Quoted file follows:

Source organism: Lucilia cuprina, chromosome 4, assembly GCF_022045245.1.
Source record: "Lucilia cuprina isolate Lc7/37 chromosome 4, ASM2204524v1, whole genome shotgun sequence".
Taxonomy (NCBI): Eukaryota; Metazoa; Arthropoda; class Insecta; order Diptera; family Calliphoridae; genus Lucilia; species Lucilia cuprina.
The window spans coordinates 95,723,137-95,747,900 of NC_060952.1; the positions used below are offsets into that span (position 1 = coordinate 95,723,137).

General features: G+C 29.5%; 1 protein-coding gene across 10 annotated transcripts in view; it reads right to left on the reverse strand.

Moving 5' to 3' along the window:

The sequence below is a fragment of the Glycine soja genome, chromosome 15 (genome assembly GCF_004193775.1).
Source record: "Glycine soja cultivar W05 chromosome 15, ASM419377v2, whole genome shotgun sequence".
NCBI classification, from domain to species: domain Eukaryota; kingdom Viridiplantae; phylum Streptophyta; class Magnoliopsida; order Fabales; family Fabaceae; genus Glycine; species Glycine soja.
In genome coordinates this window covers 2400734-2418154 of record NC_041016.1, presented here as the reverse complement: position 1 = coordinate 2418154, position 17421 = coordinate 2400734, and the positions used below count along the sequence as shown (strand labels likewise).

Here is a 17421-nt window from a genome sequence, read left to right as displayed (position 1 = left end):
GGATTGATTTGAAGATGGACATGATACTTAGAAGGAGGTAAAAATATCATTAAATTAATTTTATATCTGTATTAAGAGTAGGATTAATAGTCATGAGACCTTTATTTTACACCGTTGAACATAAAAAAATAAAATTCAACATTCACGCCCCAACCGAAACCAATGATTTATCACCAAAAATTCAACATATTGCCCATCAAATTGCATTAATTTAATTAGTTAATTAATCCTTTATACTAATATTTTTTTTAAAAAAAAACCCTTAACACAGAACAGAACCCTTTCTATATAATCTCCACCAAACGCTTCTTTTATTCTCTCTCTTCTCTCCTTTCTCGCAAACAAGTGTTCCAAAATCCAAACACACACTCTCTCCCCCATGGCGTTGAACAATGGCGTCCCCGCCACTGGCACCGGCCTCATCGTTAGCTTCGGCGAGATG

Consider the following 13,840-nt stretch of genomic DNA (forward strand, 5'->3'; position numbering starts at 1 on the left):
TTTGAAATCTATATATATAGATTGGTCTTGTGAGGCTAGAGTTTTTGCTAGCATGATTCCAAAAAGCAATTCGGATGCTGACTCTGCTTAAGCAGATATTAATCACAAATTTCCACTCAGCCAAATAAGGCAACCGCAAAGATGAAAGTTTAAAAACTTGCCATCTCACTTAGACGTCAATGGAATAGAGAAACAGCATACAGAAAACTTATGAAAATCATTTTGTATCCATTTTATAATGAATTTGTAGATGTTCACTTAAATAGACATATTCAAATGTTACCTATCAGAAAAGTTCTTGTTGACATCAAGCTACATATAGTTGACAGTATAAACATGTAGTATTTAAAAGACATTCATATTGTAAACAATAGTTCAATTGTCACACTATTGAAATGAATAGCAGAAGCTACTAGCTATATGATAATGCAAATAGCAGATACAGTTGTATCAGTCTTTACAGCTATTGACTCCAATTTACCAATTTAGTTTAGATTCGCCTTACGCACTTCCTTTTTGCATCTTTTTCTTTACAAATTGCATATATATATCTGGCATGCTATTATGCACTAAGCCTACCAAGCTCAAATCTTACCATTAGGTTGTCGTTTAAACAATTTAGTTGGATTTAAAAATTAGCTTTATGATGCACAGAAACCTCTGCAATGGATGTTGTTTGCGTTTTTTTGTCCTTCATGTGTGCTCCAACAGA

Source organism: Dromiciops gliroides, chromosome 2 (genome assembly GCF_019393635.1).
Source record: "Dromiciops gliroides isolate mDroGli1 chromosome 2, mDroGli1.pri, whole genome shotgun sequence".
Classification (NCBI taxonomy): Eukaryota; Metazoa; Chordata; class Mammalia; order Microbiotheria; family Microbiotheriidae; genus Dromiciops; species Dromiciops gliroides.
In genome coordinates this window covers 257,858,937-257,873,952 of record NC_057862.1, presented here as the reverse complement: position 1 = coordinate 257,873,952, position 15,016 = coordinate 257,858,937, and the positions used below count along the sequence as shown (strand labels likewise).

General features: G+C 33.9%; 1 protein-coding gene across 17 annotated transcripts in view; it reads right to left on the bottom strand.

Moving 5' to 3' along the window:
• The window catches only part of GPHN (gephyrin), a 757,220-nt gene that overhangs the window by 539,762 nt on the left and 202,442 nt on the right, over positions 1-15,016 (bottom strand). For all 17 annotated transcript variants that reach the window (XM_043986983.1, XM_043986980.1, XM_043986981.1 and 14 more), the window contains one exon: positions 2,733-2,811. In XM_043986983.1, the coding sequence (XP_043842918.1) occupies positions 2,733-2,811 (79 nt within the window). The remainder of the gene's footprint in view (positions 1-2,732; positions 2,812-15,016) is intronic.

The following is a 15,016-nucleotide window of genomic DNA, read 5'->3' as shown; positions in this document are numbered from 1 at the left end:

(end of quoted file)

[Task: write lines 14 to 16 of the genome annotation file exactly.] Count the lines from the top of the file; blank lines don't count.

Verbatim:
TTTGAAATCTATATATATAGATTGGTCTTGTGAGGCTAGAGTTTTTGCTAGCATGATTCCAAAAAGCAATTCGGATGCTGACTCTGCTTAAGCAGATATTAATCACAAATTTCCACTCAGCCAAATAAGGCAACCGCAAAGATGAAAGTTTAAAAACTTGCCATCTCACTTAGACGTCAATGGAATAGAGAAACAGCATACAGAAAACTTATGAAAATCATTTTGTATCCATTTTATAATGAATTTGTAGATGTTCACTTAAATAGACATATTCAAATGTTACCTATCAGAAAAGTTCTTGTTGACATCAAGCTACATATAGTTGACAGTATAAACATGTAGTATTTAAAAGACATTCATATTGTAAACAATAGTTCAATTGTCACACTATTGAAATGAATAGCAGAAGCTACTAGCTATATGATAATGCAAATAGCAGATACAGTTGTATCAGTCTTTACAGCTATTGACTCCAATTTACCAATTTAGTTTAGATTCGCCTTACGCACTTCCTTTTTGCATCTTTTTCTTTACAAATTGCATATATATATCTGGCATGCTATTATGCACTAAGCCTACCAAGCTCAAATCTTACCATTAGGTTGTCGTTTAAACAATTTAGTTGGATTTAAAAATTAGCTTTATGATGCACAGAAACCTCTGCAATGGATGTTGTTTGCGTTTTTTTGTCCTTCATGTGTGCTCCAACAGA

Source organism: Dromiciops gliroides, chromosome 2 (genome assembly GCF_019393635.1).
Source record: "Dromiciops gliroides isolate mDroGli1 chromosome 2, mDroGli1.pri, whole genome shotgun sequence".